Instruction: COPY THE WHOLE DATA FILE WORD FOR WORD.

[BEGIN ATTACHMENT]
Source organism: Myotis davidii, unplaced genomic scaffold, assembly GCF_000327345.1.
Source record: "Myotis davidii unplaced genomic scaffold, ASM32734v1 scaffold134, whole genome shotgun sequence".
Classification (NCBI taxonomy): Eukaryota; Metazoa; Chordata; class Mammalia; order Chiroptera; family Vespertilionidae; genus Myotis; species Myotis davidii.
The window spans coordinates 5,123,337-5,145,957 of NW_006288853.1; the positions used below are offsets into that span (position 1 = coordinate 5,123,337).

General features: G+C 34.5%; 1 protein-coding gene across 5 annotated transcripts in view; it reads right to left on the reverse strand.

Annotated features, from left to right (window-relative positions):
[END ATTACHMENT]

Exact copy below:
Source organism: Myotis davidii, unplaced genomic scaffold, assembly GCF_000327345.1.
Source record: "Myotis davidii unplaced genomic scaffold, ASM32734v1 scaffold134, whole genome shotgun sequence".
Classification (NCBI taxonomy): Eukaryota; Metazoa; Chordata; class Mammalia; order Chiroptera; family Vespertilionidae; genus Myotis; species Myotis davidii.
The window spans coordinates 5,123,337-5,145,957 of NW_006288853.1; the positions used below are offsets into that span (position 1 = coordinate 5,123,337).

General features: G+C 34.5%; 1 protein-coding gene across 5 annotated transcripts in view; it reads right to left on the reverse strand.

Annotated features, from left to right (window-relative positions):